All scorpions have claws — except for the scorpion in the sky. As the constellation is configured today, Scorpius has a curving tail; a body, highlighted by bright orange Antares; and a head, marked by a short line of stars. But its claws are gone — and have been for thousands of years.

Yet the stars that represented the claws are still there. And they still bear names related to the scorpion, even though they’re officially in Libra, the balance scales.

Zubeneschamali and Zubenelgenubi are low in the southeast as night falls on May evenings, and skitter higher across the southern sky later on. They’re far above Antares, which climbs into good view by around 11 o’clock.

Their names mean the northern and southern claws. Those names tell us that, when Scorpius was first drawn, thousands of years ago, Zubeneschamali and Zubenelgenubi were part of it.

Later, though, they were assigned to Libra. That’s because the Sun stood in that part of the sky at the September equinox. Day and night are equal then — a time of balance in the heavens. So that region was named for the balance scales.

The Sun no longer appears against the stars of Libra at the equinox, though — and it hasn’t for almost 3,000 years. Instead, it’s a constellation over, near the western edge of Virgo.

Even though Zubeneschamali and Zubenelgenubi no longer officially belong to Scorpius, it’s still quite easy to see them as its claws — leading the scorpion across the sky.

 

Script by Damond Benningfield

 



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Matter vs. Antimatter II


Wed, May 17, 2017


Antimatter sounds exotic, and in one way, it is: it’s quite rare. Although a lot of it may have been created in the Big Bang, most of it was cancelled out by interactions with normal matter. As far as anyone can tell, that left only a tiny smattering of antimatter, along with a bit that’s been created since then in various natural reactions.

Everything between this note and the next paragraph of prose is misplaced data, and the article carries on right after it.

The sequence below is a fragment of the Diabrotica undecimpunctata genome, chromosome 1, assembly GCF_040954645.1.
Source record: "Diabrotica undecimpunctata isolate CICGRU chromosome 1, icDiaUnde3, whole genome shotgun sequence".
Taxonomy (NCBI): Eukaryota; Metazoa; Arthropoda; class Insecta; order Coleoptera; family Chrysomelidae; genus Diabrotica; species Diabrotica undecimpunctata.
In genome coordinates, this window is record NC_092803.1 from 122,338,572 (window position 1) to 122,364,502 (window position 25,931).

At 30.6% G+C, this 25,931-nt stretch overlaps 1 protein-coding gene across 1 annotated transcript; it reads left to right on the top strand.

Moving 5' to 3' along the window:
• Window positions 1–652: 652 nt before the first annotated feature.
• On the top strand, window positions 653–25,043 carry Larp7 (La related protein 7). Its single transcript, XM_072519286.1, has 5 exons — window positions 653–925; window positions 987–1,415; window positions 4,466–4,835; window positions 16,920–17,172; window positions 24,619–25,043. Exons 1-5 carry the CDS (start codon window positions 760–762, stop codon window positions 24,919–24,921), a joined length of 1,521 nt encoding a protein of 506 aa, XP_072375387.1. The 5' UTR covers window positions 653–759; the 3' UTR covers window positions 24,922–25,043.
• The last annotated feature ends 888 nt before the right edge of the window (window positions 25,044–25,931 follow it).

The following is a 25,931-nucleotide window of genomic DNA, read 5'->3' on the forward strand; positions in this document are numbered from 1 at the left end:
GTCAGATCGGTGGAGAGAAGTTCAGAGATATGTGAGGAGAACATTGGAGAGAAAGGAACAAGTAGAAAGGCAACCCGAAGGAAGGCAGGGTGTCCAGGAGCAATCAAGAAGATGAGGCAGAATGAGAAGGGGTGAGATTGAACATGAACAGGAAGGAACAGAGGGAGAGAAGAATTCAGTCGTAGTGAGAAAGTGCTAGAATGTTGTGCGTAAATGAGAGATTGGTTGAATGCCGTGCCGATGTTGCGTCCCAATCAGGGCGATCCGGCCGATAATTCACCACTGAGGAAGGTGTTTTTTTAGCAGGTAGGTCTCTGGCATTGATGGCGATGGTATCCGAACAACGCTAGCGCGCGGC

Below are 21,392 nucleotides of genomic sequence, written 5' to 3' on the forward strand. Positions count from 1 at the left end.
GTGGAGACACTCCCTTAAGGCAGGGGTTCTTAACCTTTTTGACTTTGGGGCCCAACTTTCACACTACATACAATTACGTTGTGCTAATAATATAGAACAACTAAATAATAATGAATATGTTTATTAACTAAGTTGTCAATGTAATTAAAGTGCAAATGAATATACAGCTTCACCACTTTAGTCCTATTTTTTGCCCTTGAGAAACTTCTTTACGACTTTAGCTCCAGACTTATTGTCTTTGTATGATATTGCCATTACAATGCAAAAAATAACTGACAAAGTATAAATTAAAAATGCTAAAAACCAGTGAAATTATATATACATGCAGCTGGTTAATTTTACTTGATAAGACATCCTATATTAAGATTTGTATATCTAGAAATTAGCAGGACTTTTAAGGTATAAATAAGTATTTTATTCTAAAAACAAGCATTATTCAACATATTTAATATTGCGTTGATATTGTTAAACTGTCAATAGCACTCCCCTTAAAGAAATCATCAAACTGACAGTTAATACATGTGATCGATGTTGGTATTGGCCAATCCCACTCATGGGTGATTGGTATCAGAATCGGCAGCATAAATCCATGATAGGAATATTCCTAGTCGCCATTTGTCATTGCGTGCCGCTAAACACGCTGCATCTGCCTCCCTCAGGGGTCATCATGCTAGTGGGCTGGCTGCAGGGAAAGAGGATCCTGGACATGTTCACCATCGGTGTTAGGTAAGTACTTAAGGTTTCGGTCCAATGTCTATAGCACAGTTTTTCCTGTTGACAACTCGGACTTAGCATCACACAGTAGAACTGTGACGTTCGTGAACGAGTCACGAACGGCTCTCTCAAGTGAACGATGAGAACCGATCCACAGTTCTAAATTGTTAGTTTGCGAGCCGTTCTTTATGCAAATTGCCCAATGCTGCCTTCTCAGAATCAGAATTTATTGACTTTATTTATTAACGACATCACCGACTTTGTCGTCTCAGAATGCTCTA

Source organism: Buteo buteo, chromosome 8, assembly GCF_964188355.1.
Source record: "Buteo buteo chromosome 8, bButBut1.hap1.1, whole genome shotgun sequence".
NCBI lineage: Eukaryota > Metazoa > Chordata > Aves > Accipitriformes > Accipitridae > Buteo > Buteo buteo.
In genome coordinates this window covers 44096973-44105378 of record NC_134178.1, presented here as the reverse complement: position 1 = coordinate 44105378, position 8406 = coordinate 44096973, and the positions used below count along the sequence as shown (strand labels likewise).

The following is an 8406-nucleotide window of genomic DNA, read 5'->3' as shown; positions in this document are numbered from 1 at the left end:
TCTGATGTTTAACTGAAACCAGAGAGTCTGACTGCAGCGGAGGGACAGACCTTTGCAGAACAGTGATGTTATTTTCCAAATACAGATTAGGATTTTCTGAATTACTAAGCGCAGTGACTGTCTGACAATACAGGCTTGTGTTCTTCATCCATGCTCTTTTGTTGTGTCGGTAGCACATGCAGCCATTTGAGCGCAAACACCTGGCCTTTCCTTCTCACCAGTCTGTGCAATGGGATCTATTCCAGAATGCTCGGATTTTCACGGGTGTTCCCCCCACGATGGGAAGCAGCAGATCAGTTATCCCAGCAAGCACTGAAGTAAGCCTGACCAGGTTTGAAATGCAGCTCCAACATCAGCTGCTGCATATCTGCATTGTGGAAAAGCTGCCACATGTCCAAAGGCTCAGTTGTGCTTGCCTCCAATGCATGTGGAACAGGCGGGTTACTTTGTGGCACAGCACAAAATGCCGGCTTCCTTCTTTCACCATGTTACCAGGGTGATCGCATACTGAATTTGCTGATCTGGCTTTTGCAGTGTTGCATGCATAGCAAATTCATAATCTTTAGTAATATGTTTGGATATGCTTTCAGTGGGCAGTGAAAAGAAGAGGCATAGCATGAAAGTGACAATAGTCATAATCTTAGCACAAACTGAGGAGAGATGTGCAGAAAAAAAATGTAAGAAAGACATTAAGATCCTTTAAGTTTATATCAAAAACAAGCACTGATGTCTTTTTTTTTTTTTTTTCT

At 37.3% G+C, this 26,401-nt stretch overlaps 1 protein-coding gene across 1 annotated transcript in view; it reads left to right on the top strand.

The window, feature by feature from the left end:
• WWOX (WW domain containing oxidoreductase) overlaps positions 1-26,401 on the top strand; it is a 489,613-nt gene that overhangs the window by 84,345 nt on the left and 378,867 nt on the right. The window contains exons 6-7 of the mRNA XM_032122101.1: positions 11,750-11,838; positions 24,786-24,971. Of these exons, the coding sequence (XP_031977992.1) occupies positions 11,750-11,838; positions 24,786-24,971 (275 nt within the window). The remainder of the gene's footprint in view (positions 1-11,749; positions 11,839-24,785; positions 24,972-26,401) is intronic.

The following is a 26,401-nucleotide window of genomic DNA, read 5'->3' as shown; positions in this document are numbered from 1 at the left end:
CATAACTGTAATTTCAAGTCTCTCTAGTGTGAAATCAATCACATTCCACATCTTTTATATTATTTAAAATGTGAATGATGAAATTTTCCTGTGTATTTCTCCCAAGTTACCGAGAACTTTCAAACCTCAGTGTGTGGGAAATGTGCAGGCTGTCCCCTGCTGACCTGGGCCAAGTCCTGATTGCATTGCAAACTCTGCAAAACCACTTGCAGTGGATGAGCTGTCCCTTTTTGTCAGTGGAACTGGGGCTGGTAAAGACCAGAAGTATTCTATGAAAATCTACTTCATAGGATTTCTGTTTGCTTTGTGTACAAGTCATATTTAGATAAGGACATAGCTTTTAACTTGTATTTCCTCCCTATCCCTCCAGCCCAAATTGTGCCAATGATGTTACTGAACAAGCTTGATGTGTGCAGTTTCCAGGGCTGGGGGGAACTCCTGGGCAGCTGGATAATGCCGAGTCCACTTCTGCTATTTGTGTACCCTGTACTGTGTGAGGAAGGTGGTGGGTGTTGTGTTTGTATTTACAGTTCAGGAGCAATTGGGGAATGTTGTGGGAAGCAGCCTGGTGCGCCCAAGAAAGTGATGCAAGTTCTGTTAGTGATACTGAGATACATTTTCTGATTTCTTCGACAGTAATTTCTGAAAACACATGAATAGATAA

But in most ways, antimatter isn’t exotic at all — it’s just like normal matter. The only difference is its electric charge. A particle of antimatter has the opposite charge from its normal-matter counterpart. So when matter and antimatter meet, they annihilate each other.

In laboratory experiments, physicists have measured the electric charge of the positron, which is the antimatter counterpart of the electron. And they’ve found that its charge is equal and opposite of that of the electron to better than one part in a billion.

Today, physicists are trying to see if the effects of gravity are the same on antimatter as on normal matter. One of those experiments, at the CERN accelerator in Europe, is getting under way this spring. It’s not an easy measurement to make. The experiment must create a charged atom of antimatter, keep it from reacting with normal matter, strip away its electric charge, then drop it to see if it “falls” in the same way as normal matter.

But so far, everything that scientists have found shows that antimatter looks and behaves just like normal matter — as long as you don’t touch it.

 

Script by Damond Benningfield



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Matter vs. Antimatter


Tue, May 16, 2017


Fictional starships notwithstanding, there’s not much antimatter in the universe. And for us, that’s a good thing. Any time matter and antimatter meet, they cancel each other out in a blaze of energy.

Antimatter is identical to normal matter in almost every way. The only difference is electric charge, which is opposite for the two forms of matter. So there could be a whole galaxy made of antimatter out there and our telescopes wouldn’t see it any differently from a galaxy of normal matter.